they’re trained to take care of chores you can’t manage or act in comforting ways
when they recognize the signs of stress in their humans. But every dog has the
potential to make you feel better! The trick is to choose a dog that won’t
inadvertently increase your stress level. You don’t want to shoehorn a big ole St.
Bernard into a studio apartment. You’re bound to drive each other nuts. Nor do you
want to choose a border collie or other dog that needs a lot of exercise if you don’t
have the time or the physical stamina to meet its exercise needs. Nobody wants their
dog to be a source of guilt, right?

What Kinds of Mental Health Symptoms Can Dogs Help With?

The short answer is a lot of them!

People who suffer from anxiety benefit from having dogs by their side. Dogs provide a
comforting routine that dog owners can depend on to keep them grounded in the here
and now. They occupy our thinking, which keeps us from ruminating on some future
event that may never come to pass.

Then there’s loneliness. Dogs keep us company when no one else is around. Think
about it. The sound of a snoring puppy in your lap. The delightful sensation you get
when your fingers are stroking a silky dog ear. Persistent nose nudges and other
attention-seeking behaviors. That last one is your dog’s way of saying, “I’m here! I’m
here!” when your apartment is just too quiet. And then there’s the feeling of
knowing somebody loves you—no matter what. Most dog owners will agree, that’s
pretty incomparable. Once again, science backs up what we already know by instinct
and experience. A recent survey conducted by the Human Animal Bond Research
Institute in conjunction with pet food giant Mars Petcare found that 80% of pet owners
report that having pets makes them feel less lonely. Pets are our friends and give us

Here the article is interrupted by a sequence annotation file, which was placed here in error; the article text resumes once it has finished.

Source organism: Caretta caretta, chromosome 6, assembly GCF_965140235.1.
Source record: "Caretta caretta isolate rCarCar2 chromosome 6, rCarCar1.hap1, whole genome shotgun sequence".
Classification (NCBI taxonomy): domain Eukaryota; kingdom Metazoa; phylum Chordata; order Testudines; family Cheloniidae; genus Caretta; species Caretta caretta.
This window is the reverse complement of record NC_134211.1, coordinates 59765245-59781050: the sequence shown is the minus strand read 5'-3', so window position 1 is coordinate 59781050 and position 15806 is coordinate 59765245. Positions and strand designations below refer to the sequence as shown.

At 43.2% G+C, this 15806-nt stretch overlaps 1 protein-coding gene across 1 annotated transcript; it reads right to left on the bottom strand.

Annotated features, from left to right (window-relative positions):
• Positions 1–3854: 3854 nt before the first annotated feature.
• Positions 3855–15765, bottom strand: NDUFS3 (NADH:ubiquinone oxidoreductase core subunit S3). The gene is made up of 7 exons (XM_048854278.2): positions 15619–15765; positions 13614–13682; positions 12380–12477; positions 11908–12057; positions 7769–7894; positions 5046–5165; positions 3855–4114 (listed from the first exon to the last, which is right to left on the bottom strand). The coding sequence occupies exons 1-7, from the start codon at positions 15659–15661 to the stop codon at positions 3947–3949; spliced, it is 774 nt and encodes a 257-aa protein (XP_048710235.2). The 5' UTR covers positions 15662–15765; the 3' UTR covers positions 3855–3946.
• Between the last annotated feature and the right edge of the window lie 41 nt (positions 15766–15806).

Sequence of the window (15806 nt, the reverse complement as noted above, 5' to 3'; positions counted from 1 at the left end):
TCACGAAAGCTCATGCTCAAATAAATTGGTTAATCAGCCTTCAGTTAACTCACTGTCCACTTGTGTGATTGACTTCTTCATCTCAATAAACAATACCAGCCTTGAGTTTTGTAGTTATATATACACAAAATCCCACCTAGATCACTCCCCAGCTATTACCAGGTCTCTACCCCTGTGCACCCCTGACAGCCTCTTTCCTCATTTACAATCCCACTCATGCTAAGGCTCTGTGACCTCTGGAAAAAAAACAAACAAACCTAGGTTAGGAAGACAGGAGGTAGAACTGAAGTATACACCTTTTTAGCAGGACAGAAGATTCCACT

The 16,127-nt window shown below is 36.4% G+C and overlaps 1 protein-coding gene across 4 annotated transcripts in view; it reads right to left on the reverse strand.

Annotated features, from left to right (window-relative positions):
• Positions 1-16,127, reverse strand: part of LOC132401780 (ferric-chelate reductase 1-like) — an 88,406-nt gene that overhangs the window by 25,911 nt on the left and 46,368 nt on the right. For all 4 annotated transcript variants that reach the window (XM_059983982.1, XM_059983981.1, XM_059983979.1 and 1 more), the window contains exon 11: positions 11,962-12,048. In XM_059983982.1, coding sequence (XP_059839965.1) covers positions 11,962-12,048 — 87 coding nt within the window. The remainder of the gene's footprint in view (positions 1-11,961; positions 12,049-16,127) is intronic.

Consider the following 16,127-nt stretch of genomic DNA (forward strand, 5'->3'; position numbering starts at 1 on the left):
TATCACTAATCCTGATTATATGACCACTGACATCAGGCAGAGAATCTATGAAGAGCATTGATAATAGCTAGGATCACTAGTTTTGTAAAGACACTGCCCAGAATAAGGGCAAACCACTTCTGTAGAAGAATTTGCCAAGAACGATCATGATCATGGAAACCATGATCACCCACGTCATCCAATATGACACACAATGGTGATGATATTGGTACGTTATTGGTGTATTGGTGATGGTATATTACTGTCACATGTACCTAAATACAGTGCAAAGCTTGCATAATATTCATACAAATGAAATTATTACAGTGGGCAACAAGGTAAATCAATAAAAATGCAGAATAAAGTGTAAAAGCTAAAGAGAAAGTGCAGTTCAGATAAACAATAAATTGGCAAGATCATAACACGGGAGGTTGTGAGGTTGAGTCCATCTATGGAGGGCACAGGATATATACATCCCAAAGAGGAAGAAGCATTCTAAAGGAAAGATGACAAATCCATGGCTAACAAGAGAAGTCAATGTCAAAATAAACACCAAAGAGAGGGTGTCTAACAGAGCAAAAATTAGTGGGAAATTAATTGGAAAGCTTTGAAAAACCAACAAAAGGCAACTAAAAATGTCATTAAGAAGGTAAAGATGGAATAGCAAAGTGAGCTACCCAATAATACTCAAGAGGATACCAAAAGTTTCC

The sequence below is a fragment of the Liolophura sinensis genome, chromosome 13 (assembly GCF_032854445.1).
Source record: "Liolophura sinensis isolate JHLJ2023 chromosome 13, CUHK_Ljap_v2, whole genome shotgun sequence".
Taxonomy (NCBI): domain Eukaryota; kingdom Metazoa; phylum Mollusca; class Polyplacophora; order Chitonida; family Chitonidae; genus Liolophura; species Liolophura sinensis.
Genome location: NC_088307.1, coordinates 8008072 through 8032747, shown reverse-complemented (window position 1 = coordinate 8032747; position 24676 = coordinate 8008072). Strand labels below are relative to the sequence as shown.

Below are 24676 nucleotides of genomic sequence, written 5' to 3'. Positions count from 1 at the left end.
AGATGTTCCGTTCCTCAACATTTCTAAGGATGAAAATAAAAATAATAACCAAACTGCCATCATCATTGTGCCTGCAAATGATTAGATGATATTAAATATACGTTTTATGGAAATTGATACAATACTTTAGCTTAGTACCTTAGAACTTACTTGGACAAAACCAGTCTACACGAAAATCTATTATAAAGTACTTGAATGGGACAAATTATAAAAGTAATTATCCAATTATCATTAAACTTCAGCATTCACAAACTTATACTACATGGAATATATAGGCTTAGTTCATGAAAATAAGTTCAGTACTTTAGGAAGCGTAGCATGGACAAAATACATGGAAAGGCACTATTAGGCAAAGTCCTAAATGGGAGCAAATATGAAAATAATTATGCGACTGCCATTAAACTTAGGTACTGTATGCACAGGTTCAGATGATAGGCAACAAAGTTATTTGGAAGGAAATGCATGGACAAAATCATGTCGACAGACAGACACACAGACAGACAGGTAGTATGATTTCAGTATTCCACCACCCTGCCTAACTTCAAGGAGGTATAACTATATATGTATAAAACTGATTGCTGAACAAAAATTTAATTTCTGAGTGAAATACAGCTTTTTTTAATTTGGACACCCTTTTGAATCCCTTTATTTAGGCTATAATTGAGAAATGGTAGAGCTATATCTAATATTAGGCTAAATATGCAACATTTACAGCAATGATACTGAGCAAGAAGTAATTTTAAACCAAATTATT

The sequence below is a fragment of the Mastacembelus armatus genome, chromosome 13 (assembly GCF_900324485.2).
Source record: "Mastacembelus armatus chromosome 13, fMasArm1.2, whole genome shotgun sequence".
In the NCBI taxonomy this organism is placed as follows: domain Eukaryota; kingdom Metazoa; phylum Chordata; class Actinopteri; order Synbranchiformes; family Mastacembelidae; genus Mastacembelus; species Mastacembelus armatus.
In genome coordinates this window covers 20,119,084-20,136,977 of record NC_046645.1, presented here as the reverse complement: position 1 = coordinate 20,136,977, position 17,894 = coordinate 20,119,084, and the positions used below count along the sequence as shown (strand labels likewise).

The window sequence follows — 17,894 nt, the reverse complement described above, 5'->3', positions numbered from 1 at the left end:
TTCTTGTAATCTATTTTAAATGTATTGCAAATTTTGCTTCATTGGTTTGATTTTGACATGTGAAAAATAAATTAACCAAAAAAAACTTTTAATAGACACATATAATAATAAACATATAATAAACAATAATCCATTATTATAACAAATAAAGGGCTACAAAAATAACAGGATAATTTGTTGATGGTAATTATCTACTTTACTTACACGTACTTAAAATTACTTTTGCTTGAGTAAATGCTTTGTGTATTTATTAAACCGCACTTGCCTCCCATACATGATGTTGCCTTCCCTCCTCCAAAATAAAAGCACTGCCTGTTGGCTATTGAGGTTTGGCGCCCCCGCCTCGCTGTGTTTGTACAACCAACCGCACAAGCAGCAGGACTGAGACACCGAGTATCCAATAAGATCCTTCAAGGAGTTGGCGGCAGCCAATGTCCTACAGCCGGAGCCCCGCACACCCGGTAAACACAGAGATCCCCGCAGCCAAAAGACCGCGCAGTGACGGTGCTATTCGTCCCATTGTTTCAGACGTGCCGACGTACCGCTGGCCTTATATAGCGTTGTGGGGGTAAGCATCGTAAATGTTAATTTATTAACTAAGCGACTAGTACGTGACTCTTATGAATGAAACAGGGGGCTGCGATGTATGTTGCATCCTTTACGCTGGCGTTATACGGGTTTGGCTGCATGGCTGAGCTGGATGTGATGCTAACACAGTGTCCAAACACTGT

emotional support, just like humans do.

Pets can also help relieve symptoms of depression. Depression is caused in large
measure by a chemical imbalance in our brains. Among other chemicals that have an
effect on our moods, like oxytocin and endorphins, owning a dog has been
demonstrated to increase the levels of two other neurotransmitters: serotonin and
dopamine. Anti-depressants work in part by increasing levels of these same chemicals.
Can dogs alone cure depression? That’s not likely. But dog ownership is one more tool
in the fight against depression, just like eating right, getting enough exercise,
avoiding alcohol and drug use, and speaking to a mental health professional.

Finally, you might be interested to know that interacting with dogs can improve your
social skills. If you feel awkward around people and find human interaction
challenging, you can learn to be more socially at ease by practicing with your dog.
Owning a dog can also make you more attractive to others, as one study of dating
sites revealed. People who post photos of dogs on their online dating profiles are 63%
more likely to get positive reactions from other daters.

Want to Learn More?

At DOGTV, we think that the bond that forms between dogs and dog parents is a
doggone fascinating subject. Maybe you do, too. If so, here are a few resources you
might want to check out for more information on what makes our canine relationships
tick and how to find a dog to help you feel better.

Human Animal Bond Research Institute
Best Friends
Autism Speaks
K9s For Warriors
National Institute of Health
Human Animal Bond Trust

Author Bio:
Susan Doktor is a journalist, business strategist, and mom to Sophie the Golden
Retriever. She frequently covers pet and finance subjects in her work. Her
contribution comes to us courtesy of Money.com.